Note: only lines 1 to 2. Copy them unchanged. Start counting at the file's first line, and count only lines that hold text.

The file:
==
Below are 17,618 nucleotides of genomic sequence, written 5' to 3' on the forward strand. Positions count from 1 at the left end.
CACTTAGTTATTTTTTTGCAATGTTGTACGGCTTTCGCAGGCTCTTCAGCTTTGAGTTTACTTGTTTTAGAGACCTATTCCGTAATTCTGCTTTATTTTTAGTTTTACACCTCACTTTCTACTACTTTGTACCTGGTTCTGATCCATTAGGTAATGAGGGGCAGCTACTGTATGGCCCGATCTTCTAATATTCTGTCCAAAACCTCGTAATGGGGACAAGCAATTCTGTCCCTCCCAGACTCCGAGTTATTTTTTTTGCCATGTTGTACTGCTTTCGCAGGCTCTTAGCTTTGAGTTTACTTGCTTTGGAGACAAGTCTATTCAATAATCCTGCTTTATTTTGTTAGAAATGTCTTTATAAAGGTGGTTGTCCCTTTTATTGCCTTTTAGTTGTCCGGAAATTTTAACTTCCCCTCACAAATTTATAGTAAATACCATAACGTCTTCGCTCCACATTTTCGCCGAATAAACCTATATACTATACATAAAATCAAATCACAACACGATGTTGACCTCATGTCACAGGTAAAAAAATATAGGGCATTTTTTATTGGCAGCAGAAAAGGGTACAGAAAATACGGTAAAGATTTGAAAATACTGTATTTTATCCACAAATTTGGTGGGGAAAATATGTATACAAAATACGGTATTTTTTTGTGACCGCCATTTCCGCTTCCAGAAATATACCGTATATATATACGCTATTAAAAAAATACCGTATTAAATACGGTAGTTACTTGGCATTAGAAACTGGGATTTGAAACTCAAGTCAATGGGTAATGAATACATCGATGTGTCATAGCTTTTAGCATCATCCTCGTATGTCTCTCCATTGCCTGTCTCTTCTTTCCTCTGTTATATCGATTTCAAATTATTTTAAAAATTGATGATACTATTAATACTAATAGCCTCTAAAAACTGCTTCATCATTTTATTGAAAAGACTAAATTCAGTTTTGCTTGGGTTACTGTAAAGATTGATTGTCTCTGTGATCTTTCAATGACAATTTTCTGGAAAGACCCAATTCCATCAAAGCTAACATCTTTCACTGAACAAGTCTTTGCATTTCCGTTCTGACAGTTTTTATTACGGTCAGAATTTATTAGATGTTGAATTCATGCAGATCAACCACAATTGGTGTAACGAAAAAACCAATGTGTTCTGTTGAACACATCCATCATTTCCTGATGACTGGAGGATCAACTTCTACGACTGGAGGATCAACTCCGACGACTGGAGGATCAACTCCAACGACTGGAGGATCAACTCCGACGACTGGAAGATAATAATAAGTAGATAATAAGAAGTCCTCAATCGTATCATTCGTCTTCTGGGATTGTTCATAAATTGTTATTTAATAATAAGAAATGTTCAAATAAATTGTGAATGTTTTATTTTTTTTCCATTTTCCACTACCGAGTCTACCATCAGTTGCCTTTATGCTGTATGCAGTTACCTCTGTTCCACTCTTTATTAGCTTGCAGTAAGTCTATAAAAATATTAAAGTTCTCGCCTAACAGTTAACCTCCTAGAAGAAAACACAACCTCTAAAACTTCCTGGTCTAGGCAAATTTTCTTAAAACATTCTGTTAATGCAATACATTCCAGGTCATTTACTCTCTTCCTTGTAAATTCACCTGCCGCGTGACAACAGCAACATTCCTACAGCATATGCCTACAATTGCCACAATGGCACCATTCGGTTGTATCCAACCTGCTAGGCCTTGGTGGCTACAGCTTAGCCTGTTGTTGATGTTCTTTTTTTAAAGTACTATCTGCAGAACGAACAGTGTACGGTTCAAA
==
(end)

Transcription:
Below are 17,618 nucleotides of genomic sequence, written 5' to 3' on the forward strand. Positions count from 1 at the left end.
CACTTAGTTATTTTTTTGCAATGTTGTACGGCTTTCGCAGGCTCTTCAGCTTTGAGTTTACTTGTTTTAGAGACCTATTCCGTAATTCTGCTTTATTTTTAGTTTTACACCTCACTTTCTACTACTTTGTACCTGGTTCTGATCCATTAGGTAATGAGGGGCAGCTACTGTATGGCCCGATCTTCTAATATTCTGTCCAAAACCTCGTAATGGGGACAAGCAATTCTGTCCCTCCCAGACTCCGAGTTATTTTTTTTGCCATGTTGTACTGCTTTCGCAGGCTCTTAGCTTTGAGTTTACTTGCTTTGGAGACAAGTCTATTCAATAATCCTGCTTTATTTTGTTAGAAATGTCTTTATAAAGGTGGTTGTCCCTTTTATTGCCTTTTAGTTGTCCGGAAATTTTAACTTCCCCTCACAAATTTATAGTAAATACCATAACGTCTTCGCTCCACATTTTCGCCGAATAAACCTATATACTATACATAAAATCAAATCACAACACGATGTTGACCTCATGTCACAGGTAAAAAAATATAGGGCATTTTTTATTGGCAGCAGAAAAGGGTACAGAAAATACGGTAAAGATTTGAAAATACTGTATTTTATCCACAAATTTGGTGGGGAAAATATGTATACAAAATACGGTATTTTTTTGTGACCGCCATTTCCGCTTCCAGAAATATACCGTATATATATACGCTATTAAAAAAATACCGTATTAAATACGGTAGTTACTTGGCATTAGAAACTGGGATTTGAAACTCAAGTCAATGGGTAATGAATACATCGATGTGTCATAGCTTTTAGCATCATCCTCGTATGTCTCTCCATTGCCTGTCTCTTCTTTCCTCTGTTATATCGATTTCAAATTATTTTAAAAATTGATGATACTATTAATACTAATAGCCTCTAAAAACTGCTTCATCATTTTATTGAAAAGACTAAATTCAGTTTTGCTTGGGTTACTGTAAAGATTGATTGTCTCTGTGATCTTTCAATGACAATTTTCTGGAAAGACCCAATTCCATCAAAGCTAACATCTTTCACTGAACAAGTCTTTGCATTTCCGTTCTGACAGTTTTTATTACGGTCAGAATTTATTAGATGTTGAATTCATGCAGATCAACCACAATTGGTGTAACGAAAAAACCAATGTGTTCTGTTGAACACATCCATCATTTCCTGATGACTGGAGGATCAACTTCTACGACTGGAGGATCAACTCCGACGACTGGAGGATCAACTCCAACGACTGGAGGATCAACTCCGACGACTGGAAGATAATAATAAGTAGATAATAAGAAGTCCTCAATCGTATCATTCGTCTTCTGGGATTGTTCATAAATTGTTATTTAATAATAAGAAATGTTCAAATAAATTGTGAATGTTTTATTTTTTTTCCATTTTCCACTACCGAGTCTACCATCAGTTGCCTTTATGCTGTATGCAGTTACCTCTGTTCCACTCTTTATTAGCTTGCAGTAAGTCTATAAAAATATTAAAGTTCTCGCCTAACAGTTAACCTCCTAGAAGAAAACACAACCTCTAAAACTTCCTGGTCTAGGCAAATTTTCTTAAAACATTCTGTTAATGCAATACATTCCAGGTCATTTACTCTCTTCCTTGTAAATTCACCTGCCGCGTGACAACAGCAACATTCCTACAGCATATGCCTACAATTGCCACAATGGCACCATTCGGTTGTATCCAACCTGCTAGGCCTTGGTGGCTACAGCTTAGCCTGTTGTTGATGTTCTTTTTTTAAAGTACTATCTGCAGAACGAACAGTGTACGGTTCAAA